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Childhood Lead Poisoning

Lead poisoning among children is a serious environmental health problem, says the World Health Organization (WHO). Although many countries have made major progress in reducing the use of lead in gasoline, the metal continues to be found in many industrial processes.

Lead poisoning among children is a serious environmental health problem, says the World Health Organization (WHO). Although many countries have made major progress in reducing the use of lead in gasoline, the metal persists in many industrial activities.

1 - What is lead?
- Lead is a soft blue-gray metal found in the Earth's crust. It is used in manufacturing products like gasoline, paint and ceramics, and in many industrial processes.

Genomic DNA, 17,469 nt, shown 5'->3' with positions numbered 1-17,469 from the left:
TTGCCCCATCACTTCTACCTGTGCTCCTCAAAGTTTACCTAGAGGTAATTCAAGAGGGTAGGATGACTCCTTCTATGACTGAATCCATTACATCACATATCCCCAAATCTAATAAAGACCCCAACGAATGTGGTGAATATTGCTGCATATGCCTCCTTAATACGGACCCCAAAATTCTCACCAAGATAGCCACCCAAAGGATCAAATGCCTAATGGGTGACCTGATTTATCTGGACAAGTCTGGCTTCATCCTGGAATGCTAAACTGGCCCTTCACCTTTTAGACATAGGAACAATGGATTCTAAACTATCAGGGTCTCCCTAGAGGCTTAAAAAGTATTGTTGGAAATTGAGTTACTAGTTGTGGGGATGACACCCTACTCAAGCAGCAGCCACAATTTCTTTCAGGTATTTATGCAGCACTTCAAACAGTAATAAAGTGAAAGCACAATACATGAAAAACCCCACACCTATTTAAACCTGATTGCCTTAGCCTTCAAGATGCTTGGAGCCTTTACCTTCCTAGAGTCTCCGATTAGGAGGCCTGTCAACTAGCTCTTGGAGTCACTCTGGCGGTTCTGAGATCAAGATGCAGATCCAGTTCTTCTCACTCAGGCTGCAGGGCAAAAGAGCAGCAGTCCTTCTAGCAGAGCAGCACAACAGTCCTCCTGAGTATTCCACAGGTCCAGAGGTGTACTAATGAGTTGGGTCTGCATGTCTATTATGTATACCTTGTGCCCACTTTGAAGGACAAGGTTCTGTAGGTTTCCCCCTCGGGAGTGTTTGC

2 - How is lead poisoning detected?
- Through blood tests. This simple diagnostic tool can help prevent irreversible harm to a child's health.

3- What are the symptoms?
- Lead poisoning affects virtually every system in the body, but often occurs with no distinctive symptoms. Lead can damage a child's central nervous system, kidneys, and reproductive system and, if there is a high level of lead in the blood, can cause coma, convulsions, and even death. All children at risk of lead exposure should be tested.

4 - Is lead poisoning preventable?
- It is considered a preventable environmental illness when the means exist to eliminate potential sources of lead contamination.

5 - What are the main sources of lead exposure?
- The use of leaded gasoline, industrial processes that involve this metal, some types of paint, lead water pipes, batteries and some types of ceramics are the primary sources.

6 - How does lead contamination occur?
- Lead can be in the water, in the air, in the walls of a house or in the soil. Lead enters the human body through inhalation, ingestion or through the skin. Lead is not biodegradable and is an element that is practically indestructible.

(Sources: WHO, U.S. CDC, LegalConsumerGuide.com)




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